Regeneration seems more like a trick for earthworms or salamanders than for humans, but mammals really can do it too -- and the secret lies underneath your fingernails, scientists say. New research examining the regenerative power of mice points to possible avenues to explore the regeneration of limbs in the future.
In humans and mice alike, the loss of a fingertip isn’t necessarily forever -- bone, nerves and nail can grow back in a few months. New York University researchers examined the molecular mechanisms behind this ability in mice and reported their results last week in the journal Nature. They found that one of the key elements to successful regeneration was a group of stem cells in a part of the nail bed populated by nerve endings and blood vessels, which ordinarily plays a role in every day nail growth.
On a molecular level, the researchers found that a certain protein signaling chain called the Wnt pathway plays a crucial role in regenerating bone. If the Wnt pathway was blocked, the nails and bones of amputated mice did not grow back. And if the researchers manipulated the Wnt-signaling pathway, they could regenerate mouse fingertips amputated farther back than from where they are usually able to regenerate. Wnt-signal manipulation could be key to therapies for regenerating lost limbs -- of both mice and men -- in the future.
“This is encouraging because the similarities give us hope that we will be able to induce human regeneration in the not-too-distant future,” Tulane University molecular biologist Ken Muneoka told Nature’s Ed Yong.
But there is still much to learn about the science of limb regeneration. Our knowledge of the process is thinner in mammals than it is throughout the rest of the animal kingdom, but it’s reasonable to suspect that what’s good for the amphibian might be good for the mammal.
Earthworms have some impressive regenerative powers, but even their success can vary, depending on where the animal is cut. The more head segments an earthworm loses, the less likely it is able to regrow its head. In the common red wiggler worm, the loss of eight segments or less is probably no big deal, but if the cut removes between 8 and 13 segments, the worm might be able to regrow some of its head, but not its sexual organs (which yes, are in the head -- both ovary and testis).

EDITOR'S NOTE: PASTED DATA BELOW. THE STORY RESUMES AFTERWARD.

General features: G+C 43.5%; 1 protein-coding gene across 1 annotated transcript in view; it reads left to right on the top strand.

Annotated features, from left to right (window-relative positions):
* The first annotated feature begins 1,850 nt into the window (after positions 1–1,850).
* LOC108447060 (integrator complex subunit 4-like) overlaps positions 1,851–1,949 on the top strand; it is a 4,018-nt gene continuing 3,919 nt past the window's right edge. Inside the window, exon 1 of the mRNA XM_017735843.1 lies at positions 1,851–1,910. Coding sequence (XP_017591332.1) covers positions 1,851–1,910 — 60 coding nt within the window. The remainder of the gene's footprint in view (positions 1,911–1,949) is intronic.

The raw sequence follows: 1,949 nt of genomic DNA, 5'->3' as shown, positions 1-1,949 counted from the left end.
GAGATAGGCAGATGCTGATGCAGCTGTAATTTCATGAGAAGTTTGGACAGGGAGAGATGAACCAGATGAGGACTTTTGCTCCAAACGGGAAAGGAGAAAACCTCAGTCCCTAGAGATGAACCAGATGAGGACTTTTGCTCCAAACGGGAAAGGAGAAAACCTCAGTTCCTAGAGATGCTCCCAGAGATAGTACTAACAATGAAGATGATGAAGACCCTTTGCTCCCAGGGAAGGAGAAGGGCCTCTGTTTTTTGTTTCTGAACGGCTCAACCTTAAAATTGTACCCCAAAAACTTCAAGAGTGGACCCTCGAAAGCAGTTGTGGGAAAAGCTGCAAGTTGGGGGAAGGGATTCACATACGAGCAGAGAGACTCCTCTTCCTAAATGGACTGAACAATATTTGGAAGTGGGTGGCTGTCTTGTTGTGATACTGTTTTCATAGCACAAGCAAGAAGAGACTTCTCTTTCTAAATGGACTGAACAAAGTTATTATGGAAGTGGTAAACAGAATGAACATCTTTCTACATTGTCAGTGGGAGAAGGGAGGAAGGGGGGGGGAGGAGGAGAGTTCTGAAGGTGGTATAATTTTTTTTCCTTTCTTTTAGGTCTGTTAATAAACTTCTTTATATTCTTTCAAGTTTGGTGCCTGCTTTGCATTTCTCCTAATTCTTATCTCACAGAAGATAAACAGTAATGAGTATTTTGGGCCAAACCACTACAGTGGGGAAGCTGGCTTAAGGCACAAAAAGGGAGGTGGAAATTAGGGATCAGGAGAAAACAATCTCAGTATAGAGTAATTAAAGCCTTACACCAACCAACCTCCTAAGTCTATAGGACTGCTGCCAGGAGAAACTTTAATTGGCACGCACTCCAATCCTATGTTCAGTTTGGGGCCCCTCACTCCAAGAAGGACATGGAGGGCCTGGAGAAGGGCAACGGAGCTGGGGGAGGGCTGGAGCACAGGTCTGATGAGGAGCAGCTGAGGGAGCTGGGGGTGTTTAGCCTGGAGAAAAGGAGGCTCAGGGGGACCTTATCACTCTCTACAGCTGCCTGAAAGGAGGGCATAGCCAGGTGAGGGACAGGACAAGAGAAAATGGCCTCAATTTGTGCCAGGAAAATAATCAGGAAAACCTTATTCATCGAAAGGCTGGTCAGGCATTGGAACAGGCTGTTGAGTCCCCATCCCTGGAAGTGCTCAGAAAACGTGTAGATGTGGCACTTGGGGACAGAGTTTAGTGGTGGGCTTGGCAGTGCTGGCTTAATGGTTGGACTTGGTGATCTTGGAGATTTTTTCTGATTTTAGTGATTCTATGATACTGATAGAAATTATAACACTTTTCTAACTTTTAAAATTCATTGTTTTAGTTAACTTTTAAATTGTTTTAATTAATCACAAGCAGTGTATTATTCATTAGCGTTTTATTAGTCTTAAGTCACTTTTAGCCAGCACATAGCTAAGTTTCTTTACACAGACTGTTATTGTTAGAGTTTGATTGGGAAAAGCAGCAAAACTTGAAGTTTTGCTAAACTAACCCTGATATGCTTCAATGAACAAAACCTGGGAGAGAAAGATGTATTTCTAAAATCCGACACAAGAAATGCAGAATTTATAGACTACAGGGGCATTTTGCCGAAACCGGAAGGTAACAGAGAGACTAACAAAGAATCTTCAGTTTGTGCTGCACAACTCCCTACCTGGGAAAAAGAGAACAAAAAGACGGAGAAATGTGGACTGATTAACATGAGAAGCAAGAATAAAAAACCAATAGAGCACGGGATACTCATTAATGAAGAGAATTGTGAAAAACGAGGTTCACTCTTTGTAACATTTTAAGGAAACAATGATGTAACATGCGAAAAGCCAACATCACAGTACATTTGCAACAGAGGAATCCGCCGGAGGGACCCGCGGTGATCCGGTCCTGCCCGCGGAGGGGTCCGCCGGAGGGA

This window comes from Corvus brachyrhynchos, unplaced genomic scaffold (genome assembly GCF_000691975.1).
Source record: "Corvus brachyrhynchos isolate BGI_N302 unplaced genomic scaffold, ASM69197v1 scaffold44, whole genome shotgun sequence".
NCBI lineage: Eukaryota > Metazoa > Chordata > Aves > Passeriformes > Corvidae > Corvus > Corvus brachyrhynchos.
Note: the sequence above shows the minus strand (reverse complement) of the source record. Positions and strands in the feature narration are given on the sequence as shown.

The exact mechanism of earthworm regeneration is not fully understood, but scientists know that nerves play a key role. If an earthworm suffers amputation, and if a portion of the nerve cord near the cut is removed, regeneration fails. Nerves are also required for amphibian limb regeneration.
The axolotl, an aquatic salamander, also requires certain immune system cells called macrophages to regenerate its limbs. In May, Australian researchers showed that wiping out macrophage cells in axolotls prevented them from regenerating lost limbs and resulted in massive scar-tissue buildup. When the scientists allowed the salamanders to regenerate their store of macrophages and cut off the scarred stump ends of the limbs, they regenerated normally.
A certain cellular memory also comes into play. When salamanders regenerate their limbs, the tissues near the edge of the wound revert to a more immature state called a blastema. The cells in the blastema aren’t all-purpose, though; they only regenerate those tissues from which they are derived. Blastema cells that come from muscle tissues will only grow new muscle, and so on.
Since regeneration is found across the animal kingdom, many scientists think that regeneration is something inherited from a very early ancestor. Creatures without broad regenerative ability, like humans, probably lost it over time.
“One of the long-term goals of regeneration research is to understand why humans have such limited regenerative potential and what, if anything, can be done to improve it,” Howard Hughes Medical Institute researchers Ryan King and Phillip Newmark wrote in a 2012 piece for the Journal of Cell Biology. “The knowledge gained from studying cell biological questions in model organisms should help drive such future efforts of regenerative medicine.
SOURCE: Takeo et al. “Wnt activation in nail epithelium couples nail growth to digit regeneration.” Nature published online 12 June 2013.